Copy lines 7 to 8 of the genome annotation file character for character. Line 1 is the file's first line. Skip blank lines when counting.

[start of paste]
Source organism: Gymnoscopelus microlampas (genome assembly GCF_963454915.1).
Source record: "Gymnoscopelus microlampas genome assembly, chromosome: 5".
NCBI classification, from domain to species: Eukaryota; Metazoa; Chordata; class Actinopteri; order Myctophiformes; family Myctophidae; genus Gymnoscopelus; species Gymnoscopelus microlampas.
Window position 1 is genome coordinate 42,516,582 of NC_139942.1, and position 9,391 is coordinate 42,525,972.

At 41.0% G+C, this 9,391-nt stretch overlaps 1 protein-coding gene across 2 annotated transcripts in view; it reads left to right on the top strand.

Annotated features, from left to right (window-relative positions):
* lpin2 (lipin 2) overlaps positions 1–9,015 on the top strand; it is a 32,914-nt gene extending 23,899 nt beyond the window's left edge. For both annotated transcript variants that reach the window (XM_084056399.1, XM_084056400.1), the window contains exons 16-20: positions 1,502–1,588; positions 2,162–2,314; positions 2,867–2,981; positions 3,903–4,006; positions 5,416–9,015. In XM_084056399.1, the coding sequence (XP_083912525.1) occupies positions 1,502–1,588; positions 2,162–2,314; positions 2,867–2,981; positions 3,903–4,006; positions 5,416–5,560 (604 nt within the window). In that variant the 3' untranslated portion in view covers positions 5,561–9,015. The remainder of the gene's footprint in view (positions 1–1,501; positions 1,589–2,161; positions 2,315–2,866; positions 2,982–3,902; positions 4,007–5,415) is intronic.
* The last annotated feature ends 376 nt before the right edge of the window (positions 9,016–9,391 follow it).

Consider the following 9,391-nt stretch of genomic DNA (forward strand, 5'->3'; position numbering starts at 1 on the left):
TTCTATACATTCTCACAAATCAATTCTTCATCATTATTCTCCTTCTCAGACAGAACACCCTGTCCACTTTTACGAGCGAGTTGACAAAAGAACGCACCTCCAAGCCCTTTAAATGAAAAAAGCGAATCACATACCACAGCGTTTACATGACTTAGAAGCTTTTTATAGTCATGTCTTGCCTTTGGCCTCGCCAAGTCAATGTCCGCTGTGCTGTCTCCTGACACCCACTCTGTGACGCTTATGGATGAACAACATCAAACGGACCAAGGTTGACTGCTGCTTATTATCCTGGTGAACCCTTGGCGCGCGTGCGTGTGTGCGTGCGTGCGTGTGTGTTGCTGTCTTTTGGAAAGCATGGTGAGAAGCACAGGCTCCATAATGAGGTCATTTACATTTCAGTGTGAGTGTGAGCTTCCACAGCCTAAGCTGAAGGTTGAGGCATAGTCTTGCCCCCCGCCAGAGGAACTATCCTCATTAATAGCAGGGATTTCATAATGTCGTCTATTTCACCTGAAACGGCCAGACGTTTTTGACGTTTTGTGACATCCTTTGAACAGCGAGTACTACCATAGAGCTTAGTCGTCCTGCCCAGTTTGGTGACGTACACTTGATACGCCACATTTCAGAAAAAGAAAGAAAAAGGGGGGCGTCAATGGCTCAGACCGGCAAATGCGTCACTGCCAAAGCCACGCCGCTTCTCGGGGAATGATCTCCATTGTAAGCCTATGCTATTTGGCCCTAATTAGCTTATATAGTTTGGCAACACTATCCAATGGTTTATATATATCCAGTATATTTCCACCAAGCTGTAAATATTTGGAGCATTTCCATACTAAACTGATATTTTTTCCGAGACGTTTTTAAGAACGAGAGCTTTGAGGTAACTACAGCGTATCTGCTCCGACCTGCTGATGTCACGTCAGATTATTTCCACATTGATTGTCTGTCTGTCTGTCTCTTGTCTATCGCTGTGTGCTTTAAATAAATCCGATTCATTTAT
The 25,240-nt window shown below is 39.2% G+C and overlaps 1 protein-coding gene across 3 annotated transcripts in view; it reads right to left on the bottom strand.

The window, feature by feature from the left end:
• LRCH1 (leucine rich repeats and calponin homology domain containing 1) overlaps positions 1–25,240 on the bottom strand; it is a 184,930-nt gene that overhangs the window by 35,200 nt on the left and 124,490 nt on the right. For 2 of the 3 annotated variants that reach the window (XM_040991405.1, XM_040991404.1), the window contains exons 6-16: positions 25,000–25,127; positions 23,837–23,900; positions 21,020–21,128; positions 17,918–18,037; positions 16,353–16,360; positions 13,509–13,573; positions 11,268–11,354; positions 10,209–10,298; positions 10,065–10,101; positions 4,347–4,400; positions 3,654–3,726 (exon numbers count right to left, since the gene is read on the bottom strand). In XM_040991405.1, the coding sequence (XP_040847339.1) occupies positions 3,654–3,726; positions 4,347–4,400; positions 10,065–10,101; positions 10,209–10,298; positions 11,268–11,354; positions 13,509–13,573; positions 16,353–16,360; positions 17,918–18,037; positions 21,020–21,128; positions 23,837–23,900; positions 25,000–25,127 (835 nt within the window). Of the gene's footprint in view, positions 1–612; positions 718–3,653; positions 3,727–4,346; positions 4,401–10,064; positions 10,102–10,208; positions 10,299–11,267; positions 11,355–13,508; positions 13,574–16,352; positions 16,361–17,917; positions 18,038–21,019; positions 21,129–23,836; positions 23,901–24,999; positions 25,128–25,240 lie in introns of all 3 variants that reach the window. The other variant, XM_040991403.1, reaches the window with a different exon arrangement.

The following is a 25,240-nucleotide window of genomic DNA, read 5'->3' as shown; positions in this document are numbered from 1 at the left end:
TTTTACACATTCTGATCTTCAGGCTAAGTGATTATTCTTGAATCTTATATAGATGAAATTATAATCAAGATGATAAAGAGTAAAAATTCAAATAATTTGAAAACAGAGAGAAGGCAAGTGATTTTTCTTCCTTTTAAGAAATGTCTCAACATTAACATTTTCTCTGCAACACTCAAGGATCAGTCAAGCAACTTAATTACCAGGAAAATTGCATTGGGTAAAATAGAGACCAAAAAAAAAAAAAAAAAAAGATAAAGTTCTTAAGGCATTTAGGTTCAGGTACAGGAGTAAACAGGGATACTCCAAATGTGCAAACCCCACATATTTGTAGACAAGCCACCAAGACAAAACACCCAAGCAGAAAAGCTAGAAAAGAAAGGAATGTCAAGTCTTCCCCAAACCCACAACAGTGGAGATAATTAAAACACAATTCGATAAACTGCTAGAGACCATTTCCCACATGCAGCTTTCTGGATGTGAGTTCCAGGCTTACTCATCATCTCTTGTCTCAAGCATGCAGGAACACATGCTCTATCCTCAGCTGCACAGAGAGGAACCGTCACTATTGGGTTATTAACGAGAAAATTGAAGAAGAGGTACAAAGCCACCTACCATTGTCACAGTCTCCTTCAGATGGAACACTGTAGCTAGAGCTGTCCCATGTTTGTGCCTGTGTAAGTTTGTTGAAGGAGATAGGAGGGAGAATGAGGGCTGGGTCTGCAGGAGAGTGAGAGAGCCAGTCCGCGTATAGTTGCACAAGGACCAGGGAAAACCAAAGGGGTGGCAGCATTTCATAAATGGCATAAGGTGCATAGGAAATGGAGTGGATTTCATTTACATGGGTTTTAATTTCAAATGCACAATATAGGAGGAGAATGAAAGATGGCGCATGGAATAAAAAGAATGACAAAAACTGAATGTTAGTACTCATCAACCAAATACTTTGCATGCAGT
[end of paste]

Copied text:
* lpin2 (lipin 2) overlaps positions 1–9,015 on the top strand; it is a 32,914-nt gene extending 23,899 nt beyond the window's left edge. For both annotated transcript variants that reach the window (XM_084056399.1, XM_084056400.1), the window contains exons 16-20: positions 1,502–1,588; positions 2,162–2,314; positions 2,867–2,981; positions 3,903–4,006; positions 5,416–9,015. In XM_084056399.1, the coding sequence (XP_083912525.1) occupies positions 1,502–1,588; positions 2,162–2,314; positions 2,867–2,981; positions 3,903–4,006; positions 5,416–5,560 (604 nt within the window). In that variant the 3' untranslated portion in view covers positions 5,561–9,015. The remainder of the gene's footprint in view (positions 1–1,501; positions 1,589–2,161; positions 2,315–2,866; positions 2,982–3,902; positions 4,007–5,415) is intronic.
* The last annotated feature ends 376 nt before the right edge of the window (positions 9,016–9,391 follow it).